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The big succession planning questions RIAs need to answer immediately

Determine the fate and future of your business before the regulators force you to

Mar 13, 2015 @ 11:28 am

By Ed Friedman

As the saying goes, just when I knew all the answers, they changed all the questions. This is the situation facing the wealth management industry today. Fifteen years ago, all major firms were focused on an aging client population and developing programs to capture the tremendous wealth transfer that was about to take place. Next generation marketing programs were all the rage.

While everyone was distracted by the aging of our clients, another phenomenon was quietly developing: the aging of our adviser population. According to Cerulli's 2013 report entitled "Adviser Metrics 2013: Understanding and Addressing a More Sophisticated Population," the average age of an adviser is 50.9 and nearly one-third of all advisers are between 55 and 64 years of age.

Because of this aging population, the SEC is considering rules requiring succession planning for advisers. In an article published in InvestmentNews, it was abundantly clear that both state and federal regulators are looking to establish rules requiring advisers to create transition plans in the event they die or become incapacitated. All of this begs the question: Why do the regulators need to get involved? The answer is simple: the vast majority of advisers have no succession plan in place.

(In-depth read: Game Changers: Succession Planning)

The question of succession planning and business valuation is not much of an issue inside of the wirehouses and other firms where the adviser is a W-2 employee. In most of those firms, the firms themselves believe they are the beneficial owners of the accounts and therefore business valuation is somewhat of a moot point. That is not to say that succession planning is nonexistent. Many firms have created transition programs, replete with names like "sunset agreements." In these scenarios, the firm tends to dictate the terms by which one successor adviser compensates a retiring adviser for the transitioning of their business. The financial consideration usually combines a nominal upfront payment coupled with a staged buyout based on predetermined metrics, over a specified number of years.

Unlike an adviser in the wirehouse space, an independent adviser has many more considerations when undergoing a succession planning exercise. To begin with, they must determine which succession option makes the most sense. Some questions to consider are:

• What is the value of your practice?

• Do you mentor and groom your successor from within?

• Do you merge with another advisory firm and monetize their interest?

• Do you sell outright to an acquirer?

(More on succession: Practice Makeover: Hunting, fishing and succession planning)

These are important questions that require an awful lot of thinking and planning. In many cases, you have spent a lifetime building your business, developing a book of clients and forging personal relationships along the way. There are both financial and emotional considerations that should go into your planning. From an emotional perspective, some items to think about are:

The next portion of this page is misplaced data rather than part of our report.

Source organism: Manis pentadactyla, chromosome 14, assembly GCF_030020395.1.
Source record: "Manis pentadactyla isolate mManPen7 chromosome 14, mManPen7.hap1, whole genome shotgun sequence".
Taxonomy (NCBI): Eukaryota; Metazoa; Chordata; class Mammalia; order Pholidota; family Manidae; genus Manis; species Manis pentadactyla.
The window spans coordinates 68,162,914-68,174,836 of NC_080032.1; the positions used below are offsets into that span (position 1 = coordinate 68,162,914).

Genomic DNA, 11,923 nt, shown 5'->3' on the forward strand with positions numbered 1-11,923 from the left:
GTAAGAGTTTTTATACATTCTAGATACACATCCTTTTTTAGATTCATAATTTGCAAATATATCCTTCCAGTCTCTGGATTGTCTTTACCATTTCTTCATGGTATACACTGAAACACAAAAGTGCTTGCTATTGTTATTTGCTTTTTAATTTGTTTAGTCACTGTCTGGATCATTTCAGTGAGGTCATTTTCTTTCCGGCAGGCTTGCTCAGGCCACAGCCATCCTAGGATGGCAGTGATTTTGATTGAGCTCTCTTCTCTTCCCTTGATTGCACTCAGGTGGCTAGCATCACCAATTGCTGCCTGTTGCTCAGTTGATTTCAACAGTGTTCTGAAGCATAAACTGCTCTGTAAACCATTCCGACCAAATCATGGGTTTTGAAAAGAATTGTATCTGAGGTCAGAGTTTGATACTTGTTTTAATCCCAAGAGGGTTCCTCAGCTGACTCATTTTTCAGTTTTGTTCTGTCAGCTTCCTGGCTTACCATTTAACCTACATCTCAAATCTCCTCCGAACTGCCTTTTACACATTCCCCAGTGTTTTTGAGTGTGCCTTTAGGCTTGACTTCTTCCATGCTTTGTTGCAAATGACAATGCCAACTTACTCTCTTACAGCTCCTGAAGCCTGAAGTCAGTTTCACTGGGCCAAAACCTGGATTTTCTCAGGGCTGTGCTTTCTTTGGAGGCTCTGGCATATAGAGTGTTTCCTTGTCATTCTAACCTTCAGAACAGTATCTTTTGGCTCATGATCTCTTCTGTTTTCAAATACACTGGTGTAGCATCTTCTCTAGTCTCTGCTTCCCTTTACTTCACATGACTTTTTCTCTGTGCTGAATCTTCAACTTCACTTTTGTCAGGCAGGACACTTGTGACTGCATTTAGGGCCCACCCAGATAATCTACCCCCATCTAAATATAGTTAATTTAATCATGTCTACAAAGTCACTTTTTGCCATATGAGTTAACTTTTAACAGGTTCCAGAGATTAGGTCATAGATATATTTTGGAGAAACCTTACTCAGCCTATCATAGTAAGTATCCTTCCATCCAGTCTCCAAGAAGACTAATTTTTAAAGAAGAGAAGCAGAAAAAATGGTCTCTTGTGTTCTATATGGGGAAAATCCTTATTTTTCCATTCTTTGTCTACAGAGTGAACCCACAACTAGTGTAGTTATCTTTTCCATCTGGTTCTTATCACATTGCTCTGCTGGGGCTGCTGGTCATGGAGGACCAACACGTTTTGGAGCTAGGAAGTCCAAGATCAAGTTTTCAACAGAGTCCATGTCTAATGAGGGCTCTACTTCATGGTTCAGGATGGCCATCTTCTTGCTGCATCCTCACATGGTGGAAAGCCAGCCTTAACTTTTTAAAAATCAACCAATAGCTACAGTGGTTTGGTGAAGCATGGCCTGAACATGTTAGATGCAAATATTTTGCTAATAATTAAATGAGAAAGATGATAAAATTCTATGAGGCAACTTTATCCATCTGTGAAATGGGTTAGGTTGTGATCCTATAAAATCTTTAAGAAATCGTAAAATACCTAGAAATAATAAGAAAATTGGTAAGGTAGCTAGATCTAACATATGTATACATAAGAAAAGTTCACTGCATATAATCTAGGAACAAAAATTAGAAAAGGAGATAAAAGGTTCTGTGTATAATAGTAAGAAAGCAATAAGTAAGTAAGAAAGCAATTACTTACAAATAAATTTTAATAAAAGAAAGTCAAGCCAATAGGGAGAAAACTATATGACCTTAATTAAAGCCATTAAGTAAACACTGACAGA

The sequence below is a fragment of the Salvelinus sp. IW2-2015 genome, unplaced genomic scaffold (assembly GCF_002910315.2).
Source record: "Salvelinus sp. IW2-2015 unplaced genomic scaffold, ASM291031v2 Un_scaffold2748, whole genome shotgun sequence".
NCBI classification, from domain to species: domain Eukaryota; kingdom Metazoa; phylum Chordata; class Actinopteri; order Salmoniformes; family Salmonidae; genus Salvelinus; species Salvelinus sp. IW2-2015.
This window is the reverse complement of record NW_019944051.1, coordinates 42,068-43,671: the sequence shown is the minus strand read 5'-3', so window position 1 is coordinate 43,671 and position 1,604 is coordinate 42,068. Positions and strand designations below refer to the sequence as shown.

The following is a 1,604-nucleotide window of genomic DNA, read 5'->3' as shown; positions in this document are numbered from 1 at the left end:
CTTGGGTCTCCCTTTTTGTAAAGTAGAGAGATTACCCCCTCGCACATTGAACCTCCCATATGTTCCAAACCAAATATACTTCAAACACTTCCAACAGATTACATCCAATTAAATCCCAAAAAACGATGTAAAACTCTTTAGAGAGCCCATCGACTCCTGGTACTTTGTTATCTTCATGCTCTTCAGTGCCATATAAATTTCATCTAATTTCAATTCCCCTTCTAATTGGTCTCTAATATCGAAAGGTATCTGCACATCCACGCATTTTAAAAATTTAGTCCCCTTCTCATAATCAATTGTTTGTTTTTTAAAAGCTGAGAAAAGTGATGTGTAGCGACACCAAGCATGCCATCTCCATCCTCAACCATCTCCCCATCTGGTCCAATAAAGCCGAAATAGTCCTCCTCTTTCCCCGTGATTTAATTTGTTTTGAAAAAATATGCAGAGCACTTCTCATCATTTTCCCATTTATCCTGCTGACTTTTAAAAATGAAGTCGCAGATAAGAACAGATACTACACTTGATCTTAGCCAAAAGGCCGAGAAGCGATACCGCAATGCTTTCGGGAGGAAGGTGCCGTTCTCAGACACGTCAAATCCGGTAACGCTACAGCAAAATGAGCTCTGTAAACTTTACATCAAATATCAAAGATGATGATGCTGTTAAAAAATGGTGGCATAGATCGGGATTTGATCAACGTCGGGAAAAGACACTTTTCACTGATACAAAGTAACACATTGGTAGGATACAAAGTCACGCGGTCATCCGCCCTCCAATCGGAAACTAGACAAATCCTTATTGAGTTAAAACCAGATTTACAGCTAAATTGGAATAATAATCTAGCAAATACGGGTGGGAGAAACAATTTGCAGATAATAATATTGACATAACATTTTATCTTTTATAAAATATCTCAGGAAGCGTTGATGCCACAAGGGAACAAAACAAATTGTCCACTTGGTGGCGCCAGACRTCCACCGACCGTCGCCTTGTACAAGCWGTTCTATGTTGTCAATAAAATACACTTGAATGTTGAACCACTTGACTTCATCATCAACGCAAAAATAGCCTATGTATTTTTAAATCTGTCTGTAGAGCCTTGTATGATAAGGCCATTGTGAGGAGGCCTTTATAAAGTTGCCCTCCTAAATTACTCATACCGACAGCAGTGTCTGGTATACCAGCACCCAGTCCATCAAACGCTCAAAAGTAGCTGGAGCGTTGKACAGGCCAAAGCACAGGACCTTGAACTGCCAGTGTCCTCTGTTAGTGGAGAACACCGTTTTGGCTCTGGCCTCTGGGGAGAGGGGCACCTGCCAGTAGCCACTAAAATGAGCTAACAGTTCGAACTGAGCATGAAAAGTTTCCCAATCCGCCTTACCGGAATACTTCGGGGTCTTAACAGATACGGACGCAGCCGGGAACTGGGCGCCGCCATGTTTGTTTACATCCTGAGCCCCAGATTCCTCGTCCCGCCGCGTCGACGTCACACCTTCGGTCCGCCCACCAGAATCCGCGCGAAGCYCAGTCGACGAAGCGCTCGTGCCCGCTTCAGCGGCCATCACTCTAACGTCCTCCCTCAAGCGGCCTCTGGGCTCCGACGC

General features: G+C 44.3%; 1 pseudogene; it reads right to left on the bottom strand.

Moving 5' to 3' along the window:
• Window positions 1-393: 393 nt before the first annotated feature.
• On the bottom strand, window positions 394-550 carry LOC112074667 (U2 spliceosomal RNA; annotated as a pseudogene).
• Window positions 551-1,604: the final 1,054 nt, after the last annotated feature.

• How many more years do you want to be involved with the business?

• Which is the best option for your clients?

• Which is the best option for your employees?

Over those years, you have built an asset — your business — that, in all likelihood, has significant value and may represent the bulk of your net worth. How you monetize that asset is of significant importance to you and your family. There are a tremendous number of variables for you to consider when analyzing which option is best for you:

• Do you sell outright for upfront cash?

• Do you sell a portion of your business (i.e 50% of cash flow) to withdraw some cash value while maintaining ongoing cash flow?

• Do you do a staged buyout over time?

• Do you create an employee stock ownership plan and allow your existing employees to buy you out?

• What are the tax and estate planning implications of your options?

A prudent adviser comes up with answers to these questions sooner rather than later. As one of the top advisers in your market, you want to determine your fate and future before the regulators force you, and others, to confront this pressing issue. A decision that is made with thoughtful and thorough analysis more often than not is your best decision. Currently, there are probably more buyers for practices than there are practices for sale.

This means that as the business owner, you're in the driver's seat and have the luxury of negotiating your best price and structure. It is estimated that approximately 25% of advisers over age 55 have a succession or monetization plan in place. Once the other 75% wake up, there will be a flood of advisers looking for liquidity. We all know the impact that will have on pricing. It's simple supply and demand.

They say old advisers never retire, they just go out of commission. Make sure you do it on your terms.

Ed Friedman is the director of strategic relationships for Dynasty Financial Partners.

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